THE SOVIET LEGACY IN THE URBAN MORPHOLOGY OF MAJOR RUSSIAN CITIES
URI (for links/citations):http://elib.sfu-kras.ru/handle/2311/111697
(Saveleva E.: Perm National Research Polytechnic University, Russian Federation, Perm, Kuibysheva, 109 e-mail: email@example.com)
Proceedings of the XXV ISUF International Conference “Urban Form and Social Context: from Traditions to Newest Demands” (Krasnoyarsk, July 5–9, 2018)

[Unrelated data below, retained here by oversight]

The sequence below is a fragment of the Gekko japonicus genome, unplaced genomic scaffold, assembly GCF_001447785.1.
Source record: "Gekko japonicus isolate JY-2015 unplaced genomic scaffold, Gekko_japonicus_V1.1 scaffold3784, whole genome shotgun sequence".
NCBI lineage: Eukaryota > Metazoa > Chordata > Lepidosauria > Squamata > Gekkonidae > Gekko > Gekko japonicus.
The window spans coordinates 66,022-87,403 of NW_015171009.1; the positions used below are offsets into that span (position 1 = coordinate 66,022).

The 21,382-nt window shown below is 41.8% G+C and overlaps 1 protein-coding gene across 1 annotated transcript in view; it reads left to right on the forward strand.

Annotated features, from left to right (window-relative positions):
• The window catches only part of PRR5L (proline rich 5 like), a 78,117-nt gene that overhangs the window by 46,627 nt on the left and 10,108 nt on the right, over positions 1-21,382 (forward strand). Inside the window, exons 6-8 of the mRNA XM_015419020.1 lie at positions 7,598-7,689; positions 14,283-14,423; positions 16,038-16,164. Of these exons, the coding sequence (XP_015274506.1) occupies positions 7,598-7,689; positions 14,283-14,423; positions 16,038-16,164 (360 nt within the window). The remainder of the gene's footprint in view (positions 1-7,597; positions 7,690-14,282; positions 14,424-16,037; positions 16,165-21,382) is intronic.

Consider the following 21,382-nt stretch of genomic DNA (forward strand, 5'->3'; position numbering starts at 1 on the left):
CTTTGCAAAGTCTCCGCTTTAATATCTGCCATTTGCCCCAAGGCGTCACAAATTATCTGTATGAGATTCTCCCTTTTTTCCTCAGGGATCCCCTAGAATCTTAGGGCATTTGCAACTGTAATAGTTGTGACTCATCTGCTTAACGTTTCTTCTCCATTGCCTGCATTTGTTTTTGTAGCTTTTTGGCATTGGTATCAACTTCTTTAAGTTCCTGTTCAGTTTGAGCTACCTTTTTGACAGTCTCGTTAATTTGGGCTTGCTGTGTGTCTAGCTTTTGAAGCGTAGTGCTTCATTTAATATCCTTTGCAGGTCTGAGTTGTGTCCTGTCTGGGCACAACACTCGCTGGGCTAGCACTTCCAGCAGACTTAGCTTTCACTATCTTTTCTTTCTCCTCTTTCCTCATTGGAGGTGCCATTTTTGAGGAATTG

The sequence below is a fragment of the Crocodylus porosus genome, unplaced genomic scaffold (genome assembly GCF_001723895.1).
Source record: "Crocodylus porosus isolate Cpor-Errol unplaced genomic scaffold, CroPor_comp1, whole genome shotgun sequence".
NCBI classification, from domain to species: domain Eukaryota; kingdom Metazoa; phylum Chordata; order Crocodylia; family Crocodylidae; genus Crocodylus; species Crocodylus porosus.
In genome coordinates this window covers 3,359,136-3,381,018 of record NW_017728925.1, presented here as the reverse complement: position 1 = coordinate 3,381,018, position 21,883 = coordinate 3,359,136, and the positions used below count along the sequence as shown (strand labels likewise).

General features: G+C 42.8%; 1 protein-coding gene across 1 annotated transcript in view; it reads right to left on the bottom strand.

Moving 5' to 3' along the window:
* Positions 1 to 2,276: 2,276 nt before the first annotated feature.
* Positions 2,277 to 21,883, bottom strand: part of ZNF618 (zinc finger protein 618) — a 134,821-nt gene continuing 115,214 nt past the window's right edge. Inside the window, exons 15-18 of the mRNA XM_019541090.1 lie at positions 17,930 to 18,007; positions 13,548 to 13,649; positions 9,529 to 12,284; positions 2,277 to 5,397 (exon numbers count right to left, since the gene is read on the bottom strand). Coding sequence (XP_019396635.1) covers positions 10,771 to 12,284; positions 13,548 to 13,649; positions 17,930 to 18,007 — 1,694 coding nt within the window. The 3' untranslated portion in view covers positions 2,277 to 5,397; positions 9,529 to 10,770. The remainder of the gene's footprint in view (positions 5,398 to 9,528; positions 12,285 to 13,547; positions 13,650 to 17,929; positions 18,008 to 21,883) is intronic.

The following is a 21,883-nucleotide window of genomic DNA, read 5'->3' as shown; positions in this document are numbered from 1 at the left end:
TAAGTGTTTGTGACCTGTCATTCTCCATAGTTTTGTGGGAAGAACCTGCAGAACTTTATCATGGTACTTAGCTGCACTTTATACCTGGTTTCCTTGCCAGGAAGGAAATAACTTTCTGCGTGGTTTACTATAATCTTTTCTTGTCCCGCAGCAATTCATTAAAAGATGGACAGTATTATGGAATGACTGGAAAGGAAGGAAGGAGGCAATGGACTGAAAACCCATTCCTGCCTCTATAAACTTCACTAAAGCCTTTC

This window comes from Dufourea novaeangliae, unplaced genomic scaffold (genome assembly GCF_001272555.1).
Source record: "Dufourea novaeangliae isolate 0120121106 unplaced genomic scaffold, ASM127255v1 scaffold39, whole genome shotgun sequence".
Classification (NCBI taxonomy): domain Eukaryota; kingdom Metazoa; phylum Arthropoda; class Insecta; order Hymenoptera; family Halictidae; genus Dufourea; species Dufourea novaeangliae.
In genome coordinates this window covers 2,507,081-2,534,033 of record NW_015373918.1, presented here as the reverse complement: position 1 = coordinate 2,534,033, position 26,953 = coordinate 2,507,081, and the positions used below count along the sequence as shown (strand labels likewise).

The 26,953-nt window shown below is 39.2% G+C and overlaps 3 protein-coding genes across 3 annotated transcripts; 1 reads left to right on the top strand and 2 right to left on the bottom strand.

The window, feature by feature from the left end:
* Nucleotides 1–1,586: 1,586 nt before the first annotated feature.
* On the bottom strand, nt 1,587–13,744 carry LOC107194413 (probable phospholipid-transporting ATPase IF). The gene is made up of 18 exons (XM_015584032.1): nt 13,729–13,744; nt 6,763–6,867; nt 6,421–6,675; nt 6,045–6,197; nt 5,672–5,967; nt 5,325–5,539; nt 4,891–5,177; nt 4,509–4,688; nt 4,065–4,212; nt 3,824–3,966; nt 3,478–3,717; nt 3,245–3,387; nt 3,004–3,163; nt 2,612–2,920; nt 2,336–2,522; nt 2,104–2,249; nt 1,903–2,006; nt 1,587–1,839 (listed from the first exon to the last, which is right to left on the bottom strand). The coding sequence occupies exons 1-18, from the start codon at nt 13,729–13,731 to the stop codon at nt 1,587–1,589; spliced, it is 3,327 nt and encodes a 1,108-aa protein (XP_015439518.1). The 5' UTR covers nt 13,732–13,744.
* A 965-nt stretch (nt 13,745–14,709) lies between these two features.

All post-Soviet cities look similar. They also demonstrate similar development trends, have similar issues and like no other illustrate the concept of ‘path-dependency’. As a consequence of very specific political and economic conditions for their development, these cities have acquired distinctive features and elements of urban structure, and today’s planners have to deal with the imprint left by the Soviet era. Due to the longest history of ‘socialist experiment’ Russia became the main ground for the implementation of the Soviet urban-planning model and today its cities present a rich empirical base for studying the consequences of the systemic impact of the administrative-command system as a substitute to the market one. The study draws attention to the Russian cities with a population of over 1 million people since the typical problems and the need for the effective urban form are more pronounced there. The author consistently discusses a range of the urban form characteristics of the major Russian cities looking for the similar traits in their morphology. The aspects considered include settlement size and general density along with the spatial distribution of population evaluated by means of three indicators: density profile, density gradient and dispersion index, and also the structural form and the network configuration.